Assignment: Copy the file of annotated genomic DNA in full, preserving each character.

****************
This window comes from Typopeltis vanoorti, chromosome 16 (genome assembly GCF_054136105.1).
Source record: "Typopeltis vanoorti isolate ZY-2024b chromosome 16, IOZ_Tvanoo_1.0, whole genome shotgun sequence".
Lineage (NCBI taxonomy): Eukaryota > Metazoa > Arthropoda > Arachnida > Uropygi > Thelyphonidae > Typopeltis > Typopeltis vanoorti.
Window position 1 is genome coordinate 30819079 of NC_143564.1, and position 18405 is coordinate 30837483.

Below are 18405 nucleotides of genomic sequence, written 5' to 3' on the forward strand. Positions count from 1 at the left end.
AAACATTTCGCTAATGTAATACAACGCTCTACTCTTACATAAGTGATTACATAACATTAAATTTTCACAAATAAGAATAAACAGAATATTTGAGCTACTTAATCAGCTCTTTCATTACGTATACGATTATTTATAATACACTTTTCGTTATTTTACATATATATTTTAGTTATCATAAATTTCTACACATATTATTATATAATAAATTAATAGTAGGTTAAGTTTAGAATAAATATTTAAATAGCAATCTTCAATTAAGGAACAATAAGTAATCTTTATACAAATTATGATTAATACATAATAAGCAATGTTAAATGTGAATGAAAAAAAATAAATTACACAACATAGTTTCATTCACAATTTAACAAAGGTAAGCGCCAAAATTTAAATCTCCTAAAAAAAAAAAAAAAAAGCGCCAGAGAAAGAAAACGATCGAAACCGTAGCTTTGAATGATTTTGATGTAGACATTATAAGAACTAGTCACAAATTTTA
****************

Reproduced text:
This window comes from Typopeltis vanoorti, chromosome 16 (genome assembly GCF_054136105.1).
Source record: "Typopeltis vanoorti isolate ZY-2024b chromosome 16, IOZ_Tvanoo_1.0, whole genome shotgun sequence".
Lineage (NCBI taxonomy): Eukaryota > Metazoa > Arthropoda > Arachnida > Uropygi > Thelyphonidae > Typopeltis > Typopeltis vanoorti.
Window position 1 is genome coordinate 30819079 of NC_143564.1, and position 18405 is coordinate 30837483.

Below are 18405 nucleotides of genomic sequence, written 5' to 3' on the forward strand. Positions count from 1 at the left end.
AAACATTTCGCTAATGTAATACAACGCTCTACTCTTACATAAGTGATTACATAACATTAAATTTTCACAAATAAGAATAAACAGAATATTTGAGCTACTTAATCAGCTCTTTCATTACGTATACGATTATTTATAATACACTTTTCGTTATTTTACATATATATTTTAGTTATCATAAATTTCTACACATATTATTATATAATAAATTAATAGTAGGTTAAGTTTAGAATAAATATTTAAATAGCAATCTTCAATTAAGGAACAATAAGTAATCTTTATACAAATTATGATTAATACATAATAAGCAATGTTAAATGTGAATGAAAAAAAATAAATTACACAACATAGTTTCATTCACAATTTAACAAAGGTAAGCGCCAAAATTTAAATCTCCTAAAAAAAAAAAAAAAAAGCGCCAGAGAAAGAAAACGATCGAAACCGTAGCTTTGAATGATTTTGATGTAGACATTATAAGAACTAGTCACAAATTTTA